Early in my career as an engineer I always saw my role as problem solving, however as my career developed the problems became more difficult to understand and to solve. The problems moved from ones of machines and defects to ones of communication and people motivation.
For a long time, I did not recognise the need to modify my problem-solving approach. Rather than focus on problem definition and solution myself, I realised that I needed to develop skills to facilitate or guide others to understand problem solving.
Looking back, it should have been obvious. However, I have also learned that the obvious is like common sense, not really obvious or not really common.
Most of my work with groups now is focused on trying to bring the group to an understanding and avoiding “telling” them the solution. I struggle with this regularly as the engineer in me wants to shout out solutions.
The effects of this are hopefully very effective. If the group understand the reason for a problem their solution is much more likely to last. Telling people what to do does not lead to understanding.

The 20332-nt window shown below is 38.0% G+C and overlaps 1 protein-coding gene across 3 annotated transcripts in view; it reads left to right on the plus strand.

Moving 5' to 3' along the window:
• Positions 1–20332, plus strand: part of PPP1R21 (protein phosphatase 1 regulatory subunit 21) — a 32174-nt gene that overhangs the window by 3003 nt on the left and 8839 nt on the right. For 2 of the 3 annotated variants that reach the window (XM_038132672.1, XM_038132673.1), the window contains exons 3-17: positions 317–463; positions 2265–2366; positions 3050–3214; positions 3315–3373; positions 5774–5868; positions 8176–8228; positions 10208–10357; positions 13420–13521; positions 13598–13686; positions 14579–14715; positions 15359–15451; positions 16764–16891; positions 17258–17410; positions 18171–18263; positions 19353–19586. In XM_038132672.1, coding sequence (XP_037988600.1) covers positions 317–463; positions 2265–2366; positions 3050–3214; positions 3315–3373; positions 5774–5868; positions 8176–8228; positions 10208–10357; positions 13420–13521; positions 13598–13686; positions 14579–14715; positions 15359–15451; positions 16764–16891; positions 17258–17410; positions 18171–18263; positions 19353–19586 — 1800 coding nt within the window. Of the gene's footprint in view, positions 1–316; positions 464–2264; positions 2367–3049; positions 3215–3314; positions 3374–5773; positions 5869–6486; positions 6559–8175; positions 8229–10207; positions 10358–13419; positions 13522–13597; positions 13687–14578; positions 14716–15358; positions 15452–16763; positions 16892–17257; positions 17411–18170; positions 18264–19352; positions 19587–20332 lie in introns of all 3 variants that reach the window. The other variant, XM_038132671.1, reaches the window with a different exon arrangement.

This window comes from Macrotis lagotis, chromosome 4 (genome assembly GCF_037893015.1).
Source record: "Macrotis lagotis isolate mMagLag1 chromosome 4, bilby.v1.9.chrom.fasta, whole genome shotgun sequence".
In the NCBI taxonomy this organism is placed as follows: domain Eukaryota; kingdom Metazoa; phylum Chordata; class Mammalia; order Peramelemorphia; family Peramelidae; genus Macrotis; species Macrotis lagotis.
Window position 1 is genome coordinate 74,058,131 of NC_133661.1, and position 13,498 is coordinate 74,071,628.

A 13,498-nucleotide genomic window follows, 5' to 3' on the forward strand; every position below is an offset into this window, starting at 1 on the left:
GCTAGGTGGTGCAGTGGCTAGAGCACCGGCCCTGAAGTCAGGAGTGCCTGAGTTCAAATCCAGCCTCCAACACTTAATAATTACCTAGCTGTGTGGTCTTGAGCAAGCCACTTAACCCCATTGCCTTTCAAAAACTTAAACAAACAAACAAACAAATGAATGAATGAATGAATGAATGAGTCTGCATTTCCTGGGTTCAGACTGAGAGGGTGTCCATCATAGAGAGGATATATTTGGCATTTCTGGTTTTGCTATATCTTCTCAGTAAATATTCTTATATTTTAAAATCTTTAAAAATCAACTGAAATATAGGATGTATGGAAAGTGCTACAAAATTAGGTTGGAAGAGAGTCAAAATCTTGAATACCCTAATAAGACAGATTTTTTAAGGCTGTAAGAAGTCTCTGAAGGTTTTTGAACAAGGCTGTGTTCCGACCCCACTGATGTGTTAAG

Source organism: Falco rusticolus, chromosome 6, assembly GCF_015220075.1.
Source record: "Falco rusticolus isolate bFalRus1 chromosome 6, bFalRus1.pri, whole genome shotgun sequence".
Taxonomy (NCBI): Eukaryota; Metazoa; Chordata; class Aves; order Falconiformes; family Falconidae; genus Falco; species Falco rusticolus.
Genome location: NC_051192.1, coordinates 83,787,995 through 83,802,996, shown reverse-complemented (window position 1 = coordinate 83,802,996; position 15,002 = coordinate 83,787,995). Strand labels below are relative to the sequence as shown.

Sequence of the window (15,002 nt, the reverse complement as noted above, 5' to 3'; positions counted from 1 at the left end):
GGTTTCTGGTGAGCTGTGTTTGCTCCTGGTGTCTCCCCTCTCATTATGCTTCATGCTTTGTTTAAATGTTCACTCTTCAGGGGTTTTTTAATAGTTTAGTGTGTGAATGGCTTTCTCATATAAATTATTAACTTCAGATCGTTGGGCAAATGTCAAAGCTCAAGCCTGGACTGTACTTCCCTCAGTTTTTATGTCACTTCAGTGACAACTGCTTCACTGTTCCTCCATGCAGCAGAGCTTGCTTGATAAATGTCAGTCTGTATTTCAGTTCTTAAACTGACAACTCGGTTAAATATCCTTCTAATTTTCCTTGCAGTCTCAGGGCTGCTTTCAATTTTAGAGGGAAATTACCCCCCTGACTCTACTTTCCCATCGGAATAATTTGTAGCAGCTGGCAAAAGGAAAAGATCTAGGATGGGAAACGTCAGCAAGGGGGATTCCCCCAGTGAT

For engineers, or others moving into management, I suggest you sit back and focus your attention on enabling the people you work with and less on giving them solutions.
We use this thinking as part of the Lean Sigma leader courses we deliver in conjunction with Cork Institute of Technology. If you would like to learn more, we are now enrolling on our Lean Sigma Courses for September at Lean Sigma Courses with CIT